There is, therefore, a need in the art for an affordable, sensitive, and fully automated (“on-line”) endotoxin determination system that can be used for point of use endotoxin determinations with a fluid line.
Aspects of the present invention include an apparatus and method for on-line testing for the presence of an endotoxin within a fluid sample from a fluid line. The sampling and analysis can occur while the fluid line is in operation. Also, the testing can occur by diverting part of the fluid in the line without having to shutdown or interrupt the operation of the fluid line.
The apparatus is positioned in fluid communication with a fluid line to perform the on-line fluid testing for the presence of at least one endotoxin. The apparatus can include a housing and a fluid sampling system positioned in fluid communication with the fluid line. The fluid sampling system can comprise a valve for controlling the fluid flow from the fluid line into the fluid sampling system. A fluid flow well is positioned within the housing and in fluid communication with the fluid sampling system. A removable assembly can also be secured within the housing. The removable assembly comprises a plurality of wells for receiving used and unused fluid carrying members that can receive samples from the fluid flow well, a plurality of fluid sample receiving wells, and a plurality of vessel retention positions comprising recesses for securely receiving portions of respective fluid vessels. A detecting system is provided for testing a control sample and a sample of the fluid from the fluid line. The results of these tests are compared in order to determine if the fluid sample is carrying any endotoxins. In an embodiment, fluorescence testing of the sample is compared to that of the control in order to determine if the sample includes an endotoxin.
The method for performing on-line detection of an endotoxin within the fluid carried by the fluid line can include the steps of positioning an endotoxin testing apparatus within the fluid line of the fluid system and directing fluid from the fluid line into the testing apparatus. The method can also include sampling the directed fluid and delivering the sample to a receiving well. Additionally, the method can include the steps of obtaining an endotoxin identifying agent, introducing the agent into the receiving well containing the fluid sample and detecting the presence of any endotoxin within the sample.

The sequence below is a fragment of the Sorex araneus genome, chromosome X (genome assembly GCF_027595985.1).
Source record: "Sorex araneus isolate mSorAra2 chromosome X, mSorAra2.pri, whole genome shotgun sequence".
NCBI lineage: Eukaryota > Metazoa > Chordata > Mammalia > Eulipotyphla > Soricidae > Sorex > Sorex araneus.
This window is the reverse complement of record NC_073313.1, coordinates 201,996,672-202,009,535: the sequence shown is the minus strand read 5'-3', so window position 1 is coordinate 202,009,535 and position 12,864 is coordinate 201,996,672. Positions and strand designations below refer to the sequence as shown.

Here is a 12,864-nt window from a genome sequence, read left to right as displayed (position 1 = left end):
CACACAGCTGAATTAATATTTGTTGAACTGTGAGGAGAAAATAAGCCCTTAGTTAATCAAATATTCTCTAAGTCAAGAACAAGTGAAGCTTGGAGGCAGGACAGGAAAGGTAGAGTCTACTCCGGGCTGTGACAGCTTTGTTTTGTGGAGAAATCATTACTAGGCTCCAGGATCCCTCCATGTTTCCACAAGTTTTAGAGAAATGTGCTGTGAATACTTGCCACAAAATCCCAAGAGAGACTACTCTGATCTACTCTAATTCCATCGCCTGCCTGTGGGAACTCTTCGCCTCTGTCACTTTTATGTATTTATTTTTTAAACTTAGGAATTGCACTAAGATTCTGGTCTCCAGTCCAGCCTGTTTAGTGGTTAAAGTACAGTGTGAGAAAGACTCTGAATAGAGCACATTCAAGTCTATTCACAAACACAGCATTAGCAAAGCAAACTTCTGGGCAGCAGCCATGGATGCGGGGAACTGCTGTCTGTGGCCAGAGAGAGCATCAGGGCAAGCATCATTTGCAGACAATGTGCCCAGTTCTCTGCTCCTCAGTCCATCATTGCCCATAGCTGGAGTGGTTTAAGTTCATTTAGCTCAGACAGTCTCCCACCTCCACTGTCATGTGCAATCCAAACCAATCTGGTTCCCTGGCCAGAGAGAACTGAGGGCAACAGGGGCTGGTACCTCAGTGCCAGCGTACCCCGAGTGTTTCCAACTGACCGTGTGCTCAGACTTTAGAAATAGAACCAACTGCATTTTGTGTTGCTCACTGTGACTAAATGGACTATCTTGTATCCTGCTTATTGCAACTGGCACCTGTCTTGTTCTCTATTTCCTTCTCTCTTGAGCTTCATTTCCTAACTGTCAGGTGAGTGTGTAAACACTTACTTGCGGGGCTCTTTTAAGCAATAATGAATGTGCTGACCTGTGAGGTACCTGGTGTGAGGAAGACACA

The invention provides automated endotoxin detection systems (i.e., automated “on-line” flow analysis systems) that can perform a Limulus amebocyte lysate (LAL)-chromogenic substrate kinetic assay for the determination of bacterial endotoxins. The systems can be used to test fluid samples from production lines to detect the presence of endotoxin during the preparation of, for example, water, food, drink, pharmaceutical products (including those for animal and human health), and parenteral preparations.
In systems of the invention, a test fluid sample is mixed with agent(s), such as a chromogenic substrate and an LAL reagent in a well to form an assay mixture at the point of use. Assay mixtures are then tested to detect the presence of an endotoxin and its level of concentration. An automated system of the invention determines endotoxin concentration with good accuracy and reproducibility in the range of 0.01 to 10 endotoxin units (EU)/mL (r2≧0.99). The automated systems of the present invention have performed using a standard curve from 0.05 EU/mL to 5 EU/mL. A manual system according to the present invention determines endotoxin concentrations with good accuracy and reproducibility in the range of 0.005 to 50 endotoxin units (EU)/mL (r2≧0.99). Based on three times the standard deviation of a blank and the slope of a calibration curve, systems of the invention can detect endotoxin concentrations of 0.003 EU/mL or lower. The variability of the assay method is less than 20% (n=10). Analysis time required for a 0.05 EU/mL standard typically is less than 100 minutes. For example, the analysis time can be about 60 minutes.
LAL Reagent and Chromogenic Substrate
“LAL reagent” as used herein refers both to amebocyte lysates obtained from horseshoe crabs (e.g., Limulus polyphemus, Carcinoscorpius rotundicauda, Tachypleudus tridentata, or Tachypleudus gigas) and to “synthetic” LAL reagents. Synthetic LAL reagents include, for example, purified horseshoe crab Factor C protein (naturally occurring or recombinant) and, optionally, a surfactant, as described in WO 03/002976. One such reagent, “PyroGene™,” is available from Cambrex Bio Science Walkersville, Inc. Reagents such as that discussed in U.S. patent application Ser. No. 10/183,992, published as U.S. Patent Publication No. 20030054432, can be used herein. LAL reagents preferably are obtained from Cambrex Bio Science Walkersville, Inc. Lyophilized LAL reagent can be reconstituted with 1.4 mL of LAL reagent water (endotoxin-free water) and kept refrigerated until use.